As the world’s most tourism-dependent region, the Caribbean has been battered by the coronavirus shock to international travel.
In the worst case scenario, visitor numbers to the region in 2020 could fall by as much as 71% compared with 2019, leading to the loss of 2 million jobs and $44bn of regional gross domestic product (GDP), according to the World Travel and Tourism Council (WTTC).
Following the national lockdowns and border closures implemented in March, Caribbean countries have been keen to reopen their borders to reinvigorate a sector that will be key to driving the region’s economic recovery post Covid-19.
However, local businesses and governments face an uphill struggle. After recovering from a destructive hurricane season in 2017, countries now face the dual threat of containing coronavirus together with the annual hurricane season, which runs from June 1 to November 30 – and is expected to be “above-normal” by NOAA’s Climate Prediction Center.
The first eastern Caribbean islands began gingerly reopening their borders in June, with their neighbours following suit in July. However, even with health protocols in place, the challenges of lifting travel restrictions in a pandemic-hit world have been laid bare.
In the Bahamas, where tourism contributed 43.3% to GDP in 2019 according to the WTTC, there was a surge in coronavirus cases less than three weeks after reopening to international tourists.
The government then closed its borders to tourists from the US – which has the highest number of coronavirus cases in the world – before reopening them with a mandatory 14-day quarantine upon arrival. Puerto Rico also rolled back its reopening in mid-July after a surge in cases.
“There is a really mixed feeling amongst people. They need to work but are concerned about being exposed, particularly to American tourists,” says Ralph Birkhoff, an Anguilla-based businessman and economic development consultant at the Inter-American Development Bank.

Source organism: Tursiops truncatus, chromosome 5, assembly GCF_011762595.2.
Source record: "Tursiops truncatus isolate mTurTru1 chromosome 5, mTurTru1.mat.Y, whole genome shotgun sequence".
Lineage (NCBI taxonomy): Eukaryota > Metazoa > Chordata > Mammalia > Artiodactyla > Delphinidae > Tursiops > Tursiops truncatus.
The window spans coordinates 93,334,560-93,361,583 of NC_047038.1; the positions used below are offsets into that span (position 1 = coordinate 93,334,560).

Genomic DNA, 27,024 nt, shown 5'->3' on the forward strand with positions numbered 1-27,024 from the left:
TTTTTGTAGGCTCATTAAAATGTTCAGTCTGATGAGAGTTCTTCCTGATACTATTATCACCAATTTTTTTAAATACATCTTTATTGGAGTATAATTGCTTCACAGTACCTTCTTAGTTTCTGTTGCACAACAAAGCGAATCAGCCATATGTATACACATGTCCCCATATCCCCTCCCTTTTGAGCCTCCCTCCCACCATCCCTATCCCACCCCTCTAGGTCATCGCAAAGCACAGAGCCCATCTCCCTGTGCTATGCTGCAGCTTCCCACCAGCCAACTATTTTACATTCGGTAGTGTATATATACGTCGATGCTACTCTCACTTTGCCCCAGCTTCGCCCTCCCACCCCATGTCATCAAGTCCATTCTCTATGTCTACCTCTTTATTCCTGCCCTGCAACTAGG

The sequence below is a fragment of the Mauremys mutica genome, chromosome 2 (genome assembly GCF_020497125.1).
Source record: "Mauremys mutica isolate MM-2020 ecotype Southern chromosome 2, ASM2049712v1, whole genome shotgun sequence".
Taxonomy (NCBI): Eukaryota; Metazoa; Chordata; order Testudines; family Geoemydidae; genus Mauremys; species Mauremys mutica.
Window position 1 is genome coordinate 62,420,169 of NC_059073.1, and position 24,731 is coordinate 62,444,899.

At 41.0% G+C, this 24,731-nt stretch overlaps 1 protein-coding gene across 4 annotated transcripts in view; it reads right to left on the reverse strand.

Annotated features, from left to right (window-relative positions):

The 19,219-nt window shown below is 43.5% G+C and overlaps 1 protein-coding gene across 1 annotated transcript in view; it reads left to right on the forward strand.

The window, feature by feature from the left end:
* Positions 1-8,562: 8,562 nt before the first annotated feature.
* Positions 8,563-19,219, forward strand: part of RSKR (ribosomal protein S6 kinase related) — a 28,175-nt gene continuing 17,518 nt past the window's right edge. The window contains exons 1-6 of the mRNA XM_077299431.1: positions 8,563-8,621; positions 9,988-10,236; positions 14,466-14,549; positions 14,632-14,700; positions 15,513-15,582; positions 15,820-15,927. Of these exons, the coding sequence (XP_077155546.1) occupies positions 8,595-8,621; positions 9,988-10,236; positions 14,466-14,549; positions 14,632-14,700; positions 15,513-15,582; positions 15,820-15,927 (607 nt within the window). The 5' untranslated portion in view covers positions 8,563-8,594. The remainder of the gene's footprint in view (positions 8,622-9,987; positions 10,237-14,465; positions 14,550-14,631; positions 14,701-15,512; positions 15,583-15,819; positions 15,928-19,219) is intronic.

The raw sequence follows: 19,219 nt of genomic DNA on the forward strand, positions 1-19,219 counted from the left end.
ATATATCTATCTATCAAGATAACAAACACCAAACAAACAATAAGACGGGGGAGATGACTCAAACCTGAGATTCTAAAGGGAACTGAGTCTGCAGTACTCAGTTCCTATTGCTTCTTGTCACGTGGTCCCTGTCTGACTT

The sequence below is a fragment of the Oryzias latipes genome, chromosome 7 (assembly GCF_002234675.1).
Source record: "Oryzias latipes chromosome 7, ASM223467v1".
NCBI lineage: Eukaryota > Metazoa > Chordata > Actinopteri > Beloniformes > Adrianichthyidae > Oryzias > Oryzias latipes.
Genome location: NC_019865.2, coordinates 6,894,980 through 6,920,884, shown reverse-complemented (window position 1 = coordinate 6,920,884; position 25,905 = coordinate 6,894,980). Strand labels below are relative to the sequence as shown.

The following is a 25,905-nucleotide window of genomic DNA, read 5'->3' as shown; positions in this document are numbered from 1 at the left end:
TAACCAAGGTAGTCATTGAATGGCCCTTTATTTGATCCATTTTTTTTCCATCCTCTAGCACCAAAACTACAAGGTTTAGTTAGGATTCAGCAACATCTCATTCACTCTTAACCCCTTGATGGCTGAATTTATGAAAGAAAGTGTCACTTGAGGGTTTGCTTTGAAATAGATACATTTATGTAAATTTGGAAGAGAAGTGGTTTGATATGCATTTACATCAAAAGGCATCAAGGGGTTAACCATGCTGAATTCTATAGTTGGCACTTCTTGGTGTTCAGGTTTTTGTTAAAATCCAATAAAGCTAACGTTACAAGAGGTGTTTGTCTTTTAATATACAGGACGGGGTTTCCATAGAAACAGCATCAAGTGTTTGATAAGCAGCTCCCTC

In the face of outbreak risks, many countries have mandated inbound travellers to provide a negative Covid-19 test upon arrival, and have set up travel corridors from airports where tourists can safely self-isolate away from residents. Regional efforts through the Covid-19 Caribbean tourism task force have also provided safety guidelines and training for tourism workers.
Yet concerns persist in the region over the current viability of safe tourism. The cruise industry, which brought more than 11 million tourists to the Caribbean in 2018, is currently suspended in the US and some observers now question its long-term viability.
“People are recognising that the cruise ships are not the healthiest model and there will likely be a reassessment in a lot of countries of their tourism product and who they’re targeting,” says Marla Dukharan, an economist based in Barbados who has analysed the pandemic’s economic effects on Caribbean tourism.
Lyndell Danzie-Black, a Caribbean consultant based in Guyana, says many hotels have shifted their focus in the face of dwindling international arrivals. “Hotels are doing weekend away bundles targeting domestic tourists, while other hotels are focusing on food delivery,” she explains.